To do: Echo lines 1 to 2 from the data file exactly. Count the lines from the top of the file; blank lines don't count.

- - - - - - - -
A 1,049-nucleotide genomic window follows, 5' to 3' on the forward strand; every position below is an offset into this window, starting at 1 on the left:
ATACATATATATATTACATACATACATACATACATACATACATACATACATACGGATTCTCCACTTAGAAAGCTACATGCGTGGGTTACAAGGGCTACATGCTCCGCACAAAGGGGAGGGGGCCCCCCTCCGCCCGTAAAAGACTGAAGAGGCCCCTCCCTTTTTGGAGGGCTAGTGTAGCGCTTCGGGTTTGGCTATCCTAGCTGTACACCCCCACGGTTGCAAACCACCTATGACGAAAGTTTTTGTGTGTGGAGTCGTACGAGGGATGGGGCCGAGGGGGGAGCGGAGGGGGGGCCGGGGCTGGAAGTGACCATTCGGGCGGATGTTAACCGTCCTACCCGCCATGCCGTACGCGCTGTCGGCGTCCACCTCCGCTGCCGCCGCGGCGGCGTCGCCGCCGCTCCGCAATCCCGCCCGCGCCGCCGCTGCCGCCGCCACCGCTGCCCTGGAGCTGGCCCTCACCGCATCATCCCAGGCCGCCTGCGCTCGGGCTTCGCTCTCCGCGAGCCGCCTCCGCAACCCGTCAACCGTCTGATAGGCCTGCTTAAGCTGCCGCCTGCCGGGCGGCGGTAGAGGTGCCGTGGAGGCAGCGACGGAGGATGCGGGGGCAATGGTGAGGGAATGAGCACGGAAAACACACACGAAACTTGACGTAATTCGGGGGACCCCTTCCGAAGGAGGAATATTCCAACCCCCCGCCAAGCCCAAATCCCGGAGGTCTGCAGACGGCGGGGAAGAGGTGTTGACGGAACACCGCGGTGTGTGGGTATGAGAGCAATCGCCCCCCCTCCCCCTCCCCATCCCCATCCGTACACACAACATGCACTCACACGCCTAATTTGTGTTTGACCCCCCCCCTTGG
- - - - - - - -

A 1,049-nucleotide genomic window follows, 5' to 3' on the forward strand; every position below is an offset into this window, starting at 1 on the left:
ATACATATATATATTACATACATACATACATACATACATACATACATACATACGGATTCTCCACTTAGAAAGCTACATGCGTGGGTTACAAGGGCTACATGCTCCGCACAAAGGGGAGGGGGCCCCCCTCCGCCCGTAAAAGACTGAAGAGGCCCCTCCCTTTTTGGAGGGCTAGTGTAGCGCTTCGGGTTTGGCTATCCTAGCTGTACACCCCCACGGTTGCAAACCACCTATGACGAAAGTTTTTGTGTGTGGAGTCGTACGAGGGATGGGGCCGAGGGGGGAGCGGAGGGGGGGCCGGGGCTGGAAGTGACCATTCGGGCGGATGTTAACCGTCCTACCCGCCATGCCGTACGCGCTGTCGGCGTCCACCTCCGCTGCCGCCGCGGCGGCGTCGCCGCCGCTCCGCAATCCCGCCCGCGCCGCCGCTGCCGCCGCCACCGCTGCCCTGGAGCTGGCCCTCACCGCATCATCCCAGGCCGCCTGCGCTCGGGCTTCGCTCTCCGCGAGCCGCCTCCGCAACCCGTCAACCGTCTGATAGGCCTGCTTAAGCTGCCGCCTGCCGGGCGGCGGTAGAGGTGCCGTGGAGGCAGCGACGGAGGATGCGGGGGCAATGGTGAGGGAATGAGCACGGAAAACACACACGAAACTTGACGTAATTCGGGGGACCCCTTCCGAAGGAGGAATATTCCAACCCCCCGCCAAGCCCAAATCCCGGAGGTCTGCAGACGGCGGGGAAGAGGTGTTGACGGAACACCGCGGTGTGTGGGTATGAGAGCAATCGCCCCCCCTCCCCCTCCCCATCCCCATCCGTACACACAACATGCACTCACACGCCTAATTTGTGTTTGACCCCCCCCCTTGG